Jon Kanda doesn’t need to be here.
There are multiple ways you could interpret that sentence. You could interpret it to mean it in the literal sense, standing beside a student reporter on the afternoon of Halloween. He’s wearing a skin-tight, white dri-fit workout shirt, with “Marist Football” sprawled across the front in bright-red font. He’s wearing thin, black athletic shorts. He has to be cold. His arms are crossed; he’s shivering, shaking like one of the leaves bounding across our shoes as windburn haunts our faces. He has probably answered these questions hundreds of times; about his background, his life in the Congo. He doesn’t need to be here.
You could also interpret it in a general sense, by looking back at where he almost went. Marist wasn’t his first offer. The University of Maryland was a Division I, power-five program. On Nov. 17, they lost by one to Ohio State, the number-six team in the country. That’s big. His SAT scores fell flat, though, due to a language barrier. Until he was a student at River Hill High in Clarksville, Md., he spoke French and Lingala, the language native to the Congo. Jon Kanda simply doesn’t need to be here. But he is. He is because there’s no other way. There’s no other way to get somewhere. Somewhere, again, that isn’t here.
“I was basically being a wasted talent there,” Jon says, continuing to shiver. He’s barely removed from practice, so sweat still drips from his forehead. It’s close to freezing now, the coldest day of the year. Still, it’s better than a day in the Congo. He gets to play here. In Jon’s words: “I had no future there.”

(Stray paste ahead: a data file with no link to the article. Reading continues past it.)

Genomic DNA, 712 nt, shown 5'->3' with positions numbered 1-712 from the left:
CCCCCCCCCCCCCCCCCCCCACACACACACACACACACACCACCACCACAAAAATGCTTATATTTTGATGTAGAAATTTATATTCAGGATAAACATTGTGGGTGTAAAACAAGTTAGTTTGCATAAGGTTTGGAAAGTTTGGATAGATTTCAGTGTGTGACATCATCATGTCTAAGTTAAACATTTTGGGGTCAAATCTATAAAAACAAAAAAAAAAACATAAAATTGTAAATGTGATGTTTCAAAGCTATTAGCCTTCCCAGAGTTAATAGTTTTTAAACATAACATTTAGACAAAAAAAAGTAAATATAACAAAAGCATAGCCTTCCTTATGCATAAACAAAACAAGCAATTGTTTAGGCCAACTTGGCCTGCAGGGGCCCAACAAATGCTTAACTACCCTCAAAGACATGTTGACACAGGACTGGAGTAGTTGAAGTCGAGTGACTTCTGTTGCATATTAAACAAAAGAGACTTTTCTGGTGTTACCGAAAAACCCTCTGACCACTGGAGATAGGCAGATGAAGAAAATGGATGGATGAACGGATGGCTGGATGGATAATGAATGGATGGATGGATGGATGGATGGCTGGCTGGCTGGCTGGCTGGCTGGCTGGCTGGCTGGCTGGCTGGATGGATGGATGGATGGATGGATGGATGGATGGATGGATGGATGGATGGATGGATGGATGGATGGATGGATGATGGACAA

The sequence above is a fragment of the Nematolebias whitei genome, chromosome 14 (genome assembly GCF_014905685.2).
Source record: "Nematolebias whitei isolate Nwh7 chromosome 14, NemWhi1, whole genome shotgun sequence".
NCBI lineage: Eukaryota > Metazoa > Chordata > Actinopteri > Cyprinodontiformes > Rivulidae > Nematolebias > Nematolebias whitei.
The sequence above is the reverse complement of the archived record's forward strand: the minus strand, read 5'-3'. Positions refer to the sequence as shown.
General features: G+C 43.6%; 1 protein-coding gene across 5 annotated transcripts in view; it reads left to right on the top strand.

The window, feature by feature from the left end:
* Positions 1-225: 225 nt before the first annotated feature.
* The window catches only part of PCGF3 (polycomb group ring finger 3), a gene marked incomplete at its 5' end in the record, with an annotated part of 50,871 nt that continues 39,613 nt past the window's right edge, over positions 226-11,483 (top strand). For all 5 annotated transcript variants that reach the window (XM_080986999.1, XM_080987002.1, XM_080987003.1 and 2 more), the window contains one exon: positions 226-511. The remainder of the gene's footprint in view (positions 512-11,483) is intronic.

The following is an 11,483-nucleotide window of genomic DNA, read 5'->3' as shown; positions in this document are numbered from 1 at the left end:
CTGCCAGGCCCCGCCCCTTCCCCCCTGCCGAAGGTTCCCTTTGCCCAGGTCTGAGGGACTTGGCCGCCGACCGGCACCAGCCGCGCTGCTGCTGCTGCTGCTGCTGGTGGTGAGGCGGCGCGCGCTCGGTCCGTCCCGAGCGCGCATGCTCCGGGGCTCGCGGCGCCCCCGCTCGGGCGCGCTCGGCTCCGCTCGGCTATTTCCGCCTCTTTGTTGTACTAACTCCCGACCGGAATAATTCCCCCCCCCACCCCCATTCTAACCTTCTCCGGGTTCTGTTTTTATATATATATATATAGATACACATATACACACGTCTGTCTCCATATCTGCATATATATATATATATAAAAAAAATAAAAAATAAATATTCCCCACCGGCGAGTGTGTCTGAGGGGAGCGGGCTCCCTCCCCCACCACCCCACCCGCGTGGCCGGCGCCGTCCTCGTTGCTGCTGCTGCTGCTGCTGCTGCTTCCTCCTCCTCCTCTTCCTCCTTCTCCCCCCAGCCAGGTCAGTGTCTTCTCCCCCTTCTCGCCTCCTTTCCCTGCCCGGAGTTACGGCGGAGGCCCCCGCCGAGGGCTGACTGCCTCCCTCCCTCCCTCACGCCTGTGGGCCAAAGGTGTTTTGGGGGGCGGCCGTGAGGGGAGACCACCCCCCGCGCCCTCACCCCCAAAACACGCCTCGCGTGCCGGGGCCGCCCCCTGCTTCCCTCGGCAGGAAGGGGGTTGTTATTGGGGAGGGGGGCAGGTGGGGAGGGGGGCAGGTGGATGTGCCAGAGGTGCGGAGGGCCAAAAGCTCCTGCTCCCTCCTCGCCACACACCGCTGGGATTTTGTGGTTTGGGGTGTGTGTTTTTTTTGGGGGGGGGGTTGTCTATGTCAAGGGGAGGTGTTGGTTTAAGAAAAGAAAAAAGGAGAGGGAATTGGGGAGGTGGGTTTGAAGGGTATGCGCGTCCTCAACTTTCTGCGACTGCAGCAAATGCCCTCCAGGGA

He moved to Maryland, 8,000 miles from what had always been home, in Dec. 2011. His family had to move; Civil Wars and poverty were two main implications, both on a severe level. His mother never worked. His father was an architect, but he dropped his career the second his family had the chance to skip town.
“He had to give up everything that he had done over there. His connections, his friends,” he says. “He never left the country, so when we did that, it was a big sacrifice [he made] for us.”
Back in Congo Kinchasa, Jon was an athlete. Not so much a football player, but an athlete nonetheless.
“The main thing growing up… I used to be this energetic kid, running around and playing soccer, ‘cause soccer was the main sport.” Jon’s old school began their days at 7:15 a.m, but rather than waiting for school to let out, Jon’s days would start early. He tells me that he and his friends would play soccer at 6 a.m., the best part of their early morning walk to school being those pickup games.
“Growing up, my favorite soccer player was Ronaldinho… I don’t know how familiar you are with Ronaldinho, but…” I cut him off. I know Ronaldinho. I respond, explaining my familiarity and YouTube search history from high school. The Brazilian soccer magician’s name made frequent appearances back then. He smiles a bit, appreciating the shared knowledge. Who knows, maybe he was thinking about those days when 6 a.m. soccer was what got him excited.
Continuing on his childhood hero, Jon recalls, “He was doing it for fun, you know? He wasn’t looking at sports like a way to make money. Of course, like, everything that you do right now is great as long as you enjoy it. The rest will come with it.”
Jon’s old schools weren’t big on sports. He eludes to the fact that they “weren’t allowed.”